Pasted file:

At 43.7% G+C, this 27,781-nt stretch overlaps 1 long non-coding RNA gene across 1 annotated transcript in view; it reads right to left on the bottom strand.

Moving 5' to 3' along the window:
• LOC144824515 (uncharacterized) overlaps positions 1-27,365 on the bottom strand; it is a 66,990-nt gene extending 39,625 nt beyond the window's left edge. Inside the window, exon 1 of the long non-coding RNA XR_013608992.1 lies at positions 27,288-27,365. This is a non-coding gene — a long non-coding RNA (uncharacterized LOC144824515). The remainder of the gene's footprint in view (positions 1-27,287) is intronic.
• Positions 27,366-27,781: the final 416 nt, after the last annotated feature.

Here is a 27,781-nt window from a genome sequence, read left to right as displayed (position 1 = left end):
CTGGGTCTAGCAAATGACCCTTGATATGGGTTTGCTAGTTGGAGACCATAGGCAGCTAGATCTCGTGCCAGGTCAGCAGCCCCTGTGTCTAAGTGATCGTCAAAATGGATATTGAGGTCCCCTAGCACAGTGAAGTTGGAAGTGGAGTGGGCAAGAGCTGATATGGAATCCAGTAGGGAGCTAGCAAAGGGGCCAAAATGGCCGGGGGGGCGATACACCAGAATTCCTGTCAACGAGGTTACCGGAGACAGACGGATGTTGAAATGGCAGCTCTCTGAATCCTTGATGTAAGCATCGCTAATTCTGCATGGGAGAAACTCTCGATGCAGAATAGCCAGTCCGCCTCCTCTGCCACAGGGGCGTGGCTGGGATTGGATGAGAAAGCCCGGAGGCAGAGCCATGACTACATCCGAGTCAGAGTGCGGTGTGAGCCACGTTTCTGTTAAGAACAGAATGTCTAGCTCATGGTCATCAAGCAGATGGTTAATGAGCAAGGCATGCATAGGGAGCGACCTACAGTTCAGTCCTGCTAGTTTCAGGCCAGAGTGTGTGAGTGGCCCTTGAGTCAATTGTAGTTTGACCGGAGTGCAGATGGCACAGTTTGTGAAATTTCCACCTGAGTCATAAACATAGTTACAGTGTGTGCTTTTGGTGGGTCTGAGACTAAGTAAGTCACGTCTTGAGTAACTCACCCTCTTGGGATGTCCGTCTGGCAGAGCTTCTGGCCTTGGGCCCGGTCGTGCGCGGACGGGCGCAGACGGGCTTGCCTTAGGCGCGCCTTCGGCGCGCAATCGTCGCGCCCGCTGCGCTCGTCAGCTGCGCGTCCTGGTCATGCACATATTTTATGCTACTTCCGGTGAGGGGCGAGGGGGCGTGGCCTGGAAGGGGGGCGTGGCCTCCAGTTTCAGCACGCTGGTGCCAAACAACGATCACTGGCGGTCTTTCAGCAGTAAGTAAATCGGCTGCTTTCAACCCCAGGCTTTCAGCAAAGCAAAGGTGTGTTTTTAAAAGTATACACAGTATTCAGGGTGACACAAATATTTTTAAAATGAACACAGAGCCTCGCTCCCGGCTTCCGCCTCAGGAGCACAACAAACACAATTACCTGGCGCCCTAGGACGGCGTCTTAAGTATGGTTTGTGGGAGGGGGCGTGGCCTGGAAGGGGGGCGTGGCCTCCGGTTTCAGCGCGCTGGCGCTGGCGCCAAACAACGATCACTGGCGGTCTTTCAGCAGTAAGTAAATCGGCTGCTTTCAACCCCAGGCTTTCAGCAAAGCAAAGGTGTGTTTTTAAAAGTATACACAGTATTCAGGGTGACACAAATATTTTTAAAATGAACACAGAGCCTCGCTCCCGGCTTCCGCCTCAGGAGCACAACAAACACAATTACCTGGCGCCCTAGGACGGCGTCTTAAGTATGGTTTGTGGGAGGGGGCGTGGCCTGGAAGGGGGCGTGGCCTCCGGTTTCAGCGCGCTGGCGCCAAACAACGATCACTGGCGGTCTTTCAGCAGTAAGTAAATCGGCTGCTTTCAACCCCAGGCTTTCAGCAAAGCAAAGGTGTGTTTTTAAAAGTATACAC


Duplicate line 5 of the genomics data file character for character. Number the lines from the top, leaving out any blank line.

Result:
Here is a 27,781-nt window from a genome sequence, read left to right as displayed (position 1 = left end):